The memories of last year’s cyclone Aila are still fresh in the minds of thousands of people living on the Sundarbans islands. Fear of another catastrophe looms as the embankments reconstructed by villagers may not stand strong during the monsoons.
“The embankment reconstruction work has mostly been done by the locals who are untrained and inexperienced. Thus, there always remains a question mark on the quality of the freshly-built embankments on the islands,” Tushar Kanjilal of the Tagore Society for Rural Development told IANS.
He said that nearly 778 km of the total 3,500 km of natural embankments in the Sundarbans were completely washed away in the cyclone Aila that hit the mangrove-infested deltaic region last year.
Even during full-moon high tides, the embankments get damaged and the saline water enters the human habitation, causing serious damage to agricultural fields, he said.
According to environmental experts, the saline water, which flooded most of the islands in Sundarbans after cyclone Aila, had impacted the fertility of the agricultural land as they have virtually turned infertile for the next three to four years.
More than 900,000 houses, a majority of them in the Sundarbans, were damaged in the disaster in May last year.
Subhro Sen, senior programme officer of the World Wide Fund For Nature (WWF), told IANS: “We have seen, while closely working with the villagers, that most parts of the embankments were reconstructed with concerted human effort. But the quality is still a question as those were rebuilt with sand, soil, bamboo tricks and bricks.”
According to Kanjilal, “In monsoon, the chances of such damage become higher as the water level generally flows much above the safety level and it can easily destroy the weak embankments.”
“It’s true that the villagers enthusiastically took part in the embankment reconstruction process. But that is not enough. They were not constructed scientifically and cannot stand any disaster,” he said.
Kanjilal, who was for 30 years the headmaster of a high school in Rangabelia, a remote island village in the delta, piloted the Rangabelia Comprehensive Rural Development Project for the social and economic betterment of people living in the Sundarbans.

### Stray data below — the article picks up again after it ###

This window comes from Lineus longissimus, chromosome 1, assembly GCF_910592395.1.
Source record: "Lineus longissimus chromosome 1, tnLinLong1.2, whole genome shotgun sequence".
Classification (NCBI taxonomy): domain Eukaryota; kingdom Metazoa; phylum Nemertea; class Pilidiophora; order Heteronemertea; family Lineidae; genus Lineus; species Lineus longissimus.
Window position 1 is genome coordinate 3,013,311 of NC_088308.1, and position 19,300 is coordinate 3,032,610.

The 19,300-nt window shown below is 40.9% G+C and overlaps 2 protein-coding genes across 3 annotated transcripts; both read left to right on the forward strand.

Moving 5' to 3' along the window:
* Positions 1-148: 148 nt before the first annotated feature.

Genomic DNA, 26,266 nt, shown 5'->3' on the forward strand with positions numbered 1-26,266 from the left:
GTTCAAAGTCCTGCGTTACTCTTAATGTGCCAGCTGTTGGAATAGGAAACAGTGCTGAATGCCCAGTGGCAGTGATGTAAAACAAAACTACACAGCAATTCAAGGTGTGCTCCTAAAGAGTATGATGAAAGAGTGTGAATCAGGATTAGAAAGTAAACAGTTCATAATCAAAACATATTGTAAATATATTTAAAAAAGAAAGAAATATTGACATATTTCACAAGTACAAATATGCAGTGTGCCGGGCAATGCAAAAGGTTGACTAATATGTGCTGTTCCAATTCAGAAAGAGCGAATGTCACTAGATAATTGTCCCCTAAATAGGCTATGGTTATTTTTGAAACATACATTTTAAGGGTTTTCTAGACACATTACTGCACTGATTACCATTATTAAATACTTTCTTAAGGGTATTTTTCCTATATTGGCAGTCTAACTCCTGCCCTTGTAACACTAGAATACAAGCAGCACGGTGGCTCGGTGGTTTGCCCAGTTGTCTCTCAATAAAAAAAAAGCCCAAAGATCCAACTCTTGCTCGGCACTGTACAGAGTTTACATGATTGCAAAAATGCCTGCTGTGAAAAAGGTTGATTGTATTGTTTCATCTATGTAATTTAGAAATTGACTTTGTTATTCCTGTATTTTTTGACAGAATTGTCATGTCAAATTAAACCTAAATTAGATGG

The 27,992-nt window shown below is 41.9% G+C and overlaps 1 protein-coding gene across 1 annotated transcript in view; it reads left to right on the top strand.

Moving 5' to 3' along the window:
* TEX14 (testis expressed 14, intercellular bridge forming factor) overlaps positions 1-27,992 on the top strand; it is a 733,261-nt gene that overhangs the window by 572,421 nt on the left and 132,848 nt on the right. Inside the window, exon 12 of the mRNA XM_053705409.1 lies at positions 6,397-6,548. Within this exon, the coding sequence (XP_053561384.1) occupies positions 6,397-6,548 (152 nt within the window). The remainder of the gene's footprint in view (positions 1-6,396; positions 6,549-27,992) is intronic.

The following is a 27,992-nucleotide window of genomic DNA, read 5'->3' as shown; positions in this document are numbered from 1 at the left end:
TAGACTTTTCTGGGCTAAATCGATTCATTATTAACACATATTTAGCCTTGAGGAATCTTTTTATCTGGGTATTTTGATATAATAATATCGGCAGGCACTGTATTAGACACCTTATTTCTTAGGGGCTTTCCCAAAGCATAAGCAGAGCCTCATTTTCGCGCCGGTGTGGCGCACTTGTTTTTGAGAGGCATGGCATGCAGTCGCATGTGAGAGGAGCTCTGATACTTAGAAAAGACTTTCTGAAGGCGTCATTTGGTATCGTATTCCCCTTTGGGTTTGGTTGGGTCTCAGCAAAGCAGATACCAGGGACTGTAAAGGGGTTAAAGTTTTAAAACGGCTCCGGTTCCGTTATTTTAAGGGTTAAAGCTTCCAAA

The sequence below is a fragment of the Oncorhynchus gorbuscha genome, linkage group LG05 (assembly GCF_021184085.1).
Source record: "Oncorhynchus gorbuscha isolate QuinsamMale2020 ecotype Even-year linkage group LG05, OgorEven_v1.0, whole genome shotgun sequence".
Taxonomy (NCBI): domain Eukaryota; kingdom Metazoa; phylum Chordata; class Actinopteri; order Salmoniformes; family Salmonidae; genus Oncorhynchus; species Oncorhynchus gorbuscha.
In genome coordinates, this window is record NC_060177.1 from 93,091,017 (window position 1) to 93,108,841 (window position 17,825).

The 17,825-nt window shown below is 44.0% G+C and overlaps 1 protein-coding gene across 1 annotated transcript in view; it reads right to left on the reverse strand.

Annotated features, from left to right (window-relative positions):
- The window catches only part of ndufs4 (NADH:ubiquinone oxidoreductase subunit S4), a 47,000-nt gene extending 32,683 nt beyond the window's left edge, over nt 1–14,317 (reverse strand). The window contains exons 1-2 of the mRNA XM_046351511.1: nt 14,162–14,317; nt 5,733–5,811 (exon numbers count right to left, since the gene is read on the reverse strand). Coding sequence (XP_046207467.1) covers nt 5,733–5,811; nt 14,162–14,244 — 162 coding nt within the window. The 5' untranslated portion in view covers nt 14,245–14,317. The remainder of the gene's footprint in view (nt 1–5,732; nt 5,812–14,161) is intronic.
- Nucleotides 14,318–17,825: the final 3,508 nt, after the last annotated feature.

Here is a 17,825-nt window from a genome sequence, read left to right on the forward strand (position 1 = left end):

He also runs a welfare organisation, the Tagore Society for Rural Development, in the Sundarbans and has been working on various social and environmental projects in the deltaic zone since 1967.
He said that in some parts of the islands the progress of embankment reconstruction was “really slow”.
Located in Kolkata’s neighbouring north 24 Parganas and South 24 Parganas district, the Sundarbans has a vast area covering 4,262 sq km, including a mangrove cover of 2,125 sq km, in India alone. A larger portion lies in Bangladesh.
The deltaic belt - a vast tract of forest and saltwater swamps - is located at the lower part of the Ganges delta, extending 260 km along the Bay of Bengal from the Hooghly river estuary in India to the Meghna river estuary in Bangladesh.
Environment Minister Jairam Ramesh, while addressing an international workshop on climate threat to the Sundarbans recently, said the cabinet had already approved the ‘Integrated Coastal Zone Management Project’ (ICZMP), under which West Bengal will get Rs.300 crore and the Sundarbans will get the bulk of the project over a period of next five years.
According to the 13th Finance Commission recommendations, the central government has also decided to give a special grant of Rs.450 crore to be spent over the next five years for strengthening and armouring the embankments of Sundarbans islands - the world’s largest mangrove forest.
The minister said the government had appointed an expert team - Indian Network for Comprehensive Climate Change Assessment (INCCCA) - comprising 128 research institutes, which is doing extensive assessment on critically vulnerable coastal areas across India, of which the Sundarbans is one of the most important regions.
The first report will be published in November.
(Soudhriti Bhabani can be contacted at firstname.lastname@example.org)